1848 J. Mitchell (Great Britain), A Treatise on the Falsification of Foods, and the Chemical Means Employed to Detect Them. Paris: Bailliere et fils. [available 2016, as print-on-demand, various editions, www.abebooks.com]. 
1849 Edward Frankland (Great Britain), doctoral dissertation, Marburg, Ueber die Isolirung des Aethyls: Isolation of diethyl radicals, then controversial; developed into organometallic compounds, e.g. diethylzinc. [1850, Bunsen/cacodyl]  [See ferrocene, Pauson & Kealy,1951].
Gmelin, L., Textbook of Inorganic Chemistry. Heidelberg. [1822, 1881]
1850 Robert von Bunsen (Germany) introduces his modified bench ‘burner’; involved with ‘cacodyl’[from Gk. kakodes = stinking] compounds [arsines, dimethylarsine, cacodylic acid] [1849, 1859-60]
1852 American Pharmaceutical Association founded in Philadelphia. [1820, 1846]
1852-60 E. Frankland, early valency theory and chemical bonds.
1853-56 C. F. Gerhardt, (France), Traite de chimie organique, 4 vols., Paris [‘New Theory of Organic Compounds’]. Influenced August Kekule .
1854 Heinrich Geissler (Germany), scientific glass-making. [see Kipp, 1830].
1855 A. Parkes (Great Britain), first plastic solid, from evaporation of photographic collodion.
1856 William H. Perkin (Great Britain) synthesises aniline mauve with A. W. von Hofmann; inaugurates coal-tar aniline-dyestuffs industry. [See 1875, von Baeyer]
1858 S. Cannizzaro (Italy) rethinks Avogadro’s 1811 ‘Hypothesis’ on atomic and molecular weights; presents at the Karlsruhe Congress, 1860. He had earlier proven the iconic ‘Cannizarro reaction’, whereby an aromatic aldehyde can be decomposed into its constituent aromatic acid and aromatic alcohol.
1859 A. Kekule (Germany) works on chain-theory of organic compounds. 
William Crookes (Great Britain) founds Chemical News [to 1906]; discovers thallium [Tl] in 1861.
1859-60 Bunsen and Kirchoff at Heidelberg improve prism-spectrometer/spectrum analysis: discover caesium [Cs] and rubidium [Rb]. 
1860 Ludwig Mond moves from Germany to England; builds large alkali plant; Mond Nickel Co., 1900.
1863 Ernest Solvay (Belgium) invents Solvay Process for manufacture of sodium carbonate for glass and soap industries. 
1864 John Newlands (Great Britain) notes a ‘Rule of octaves’ for similarities at each 8th element in periodic ‘Table’ order of ascending atomic weights [1829, 1869].
— J. von Baeyer (Germany) synthesizes barbituric acid [barbiturates].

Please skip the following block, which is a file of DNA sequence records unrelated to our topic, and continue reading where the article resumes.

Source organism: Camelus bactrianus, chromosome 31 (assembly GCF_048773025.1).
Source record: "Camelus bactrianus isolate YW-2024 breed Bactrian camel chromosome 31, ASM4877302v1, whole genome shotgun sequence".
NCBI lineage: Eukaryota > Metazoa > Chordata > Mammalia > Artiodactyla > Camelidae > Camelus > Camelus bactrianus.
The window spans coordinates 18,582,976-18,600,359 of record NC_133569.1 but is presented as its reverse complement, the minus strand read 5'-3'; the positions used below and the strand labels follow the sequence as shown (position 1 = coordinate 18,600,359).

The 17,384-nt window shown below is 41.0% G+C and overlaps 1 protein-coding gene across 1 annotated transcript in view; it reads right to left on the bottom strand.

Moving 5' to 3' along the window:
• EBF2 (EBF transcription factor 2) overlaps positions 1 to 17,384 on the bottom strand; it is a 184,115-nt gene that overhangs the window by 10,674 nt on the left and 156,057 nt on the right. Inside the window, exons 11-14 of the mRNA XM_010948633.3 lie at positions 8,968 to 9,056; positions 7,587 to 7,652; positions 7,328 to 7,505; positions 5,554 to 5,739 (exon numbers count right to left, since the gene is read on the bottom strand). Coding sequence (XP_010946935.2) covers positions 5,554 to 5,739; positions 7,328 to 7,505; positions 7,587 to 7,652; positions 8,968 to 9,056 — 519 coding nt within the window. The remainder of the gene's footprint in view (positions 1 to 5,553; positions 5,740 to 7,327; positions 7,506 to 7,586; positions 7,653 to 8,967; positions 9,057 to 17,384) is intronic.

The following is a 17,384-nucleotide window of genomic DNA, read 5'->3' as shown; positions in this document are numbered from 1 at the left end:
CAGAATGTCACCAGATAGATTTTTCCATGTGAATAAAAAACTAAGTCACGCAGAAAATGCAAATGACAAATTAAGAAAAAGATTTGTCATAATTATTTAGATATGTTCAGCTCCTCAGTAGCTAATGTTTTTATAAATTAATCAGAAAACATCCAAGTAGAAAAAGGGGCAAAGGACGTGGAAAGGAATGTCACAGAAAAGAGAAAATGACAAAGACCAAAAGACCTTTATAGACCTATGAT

1865 M. Berthelot (France) performs many organic syntheses which demonstrate essential unity of organic-inorganic domains. [1828, 1852]
— Kekule (Germany) famously dreams his ring-structure for benzene and related aromatic compounds [aided by organic theories of Dumas, Gerhardt].
1866 Frankland, E., Lecture notes for chemical students: embracing mineral and organic chemistry. London: Van Voorst. 
— Alfred Nobel (Sweden) invents safer explosives: dynamite, and gelignite, 1875; ballistite, 1889. [See 1901]
1867 von Hofmann (Germany) prepares formaldehyde, HCHO. [1856, coal-tar aniline].
1868 German Chemical Society founded by von Hofmann et al.
— Helium [He] discovered by spectroscope [1859-60] in atmosphere of the Sun, by Lockyer and Frankland [see 1887, 1894].
— Hyatt (United States) uses camphor/plasticizer for cellulose nitrate: ‘celluloid’/polymer.
1869 Dmitri Mendeleyev (Russia) perfects his Periodic Table of Elements, based on their atomic masses. Lothar Meyer (Germany) independently produces one similar. [In 1913-14 Henry Moseley, at Manchester University under Rutherford, would revise these Tables, by use of the more accurate atomic numbers].
Mege-Mouries (France) invents margarine from hydrogenated fats/oils. 
Louis Pasteur (France) Prof. Chemistry, Paris-Sorbonne; moves to medical biology.
1872 F. Boudet (France) discovers emulsification to improve margarines. [1869, 1884]
1874 J. van’t Hoff (Ned.) deduces asymmetry of carbon-bonds. 
1875 Boisbaudran (France) discovers gallium [Ga], samarium [Sm] and dysprosium [Dy].
— (Johann) Adolf von Baeyer (Germany), Prof. Organic Chem., Munich, to 1915. His major synthesis of indigo dye, 1878-80, from isatin etc., with structural studies; [Nobel Chem. 1905]. See 1856 [aniline-dyes from natural indigo].
— R.H. Chittenden (United States) isolates glycogen. 
1876 Rudolf Fittig (Germany) devises ‘Fittig reaction’ of organic compounds with sodium.
— J. W. Gibbs (United States), ‘On the equilibrium of heterogeneous systems’ [Phys. Chem.]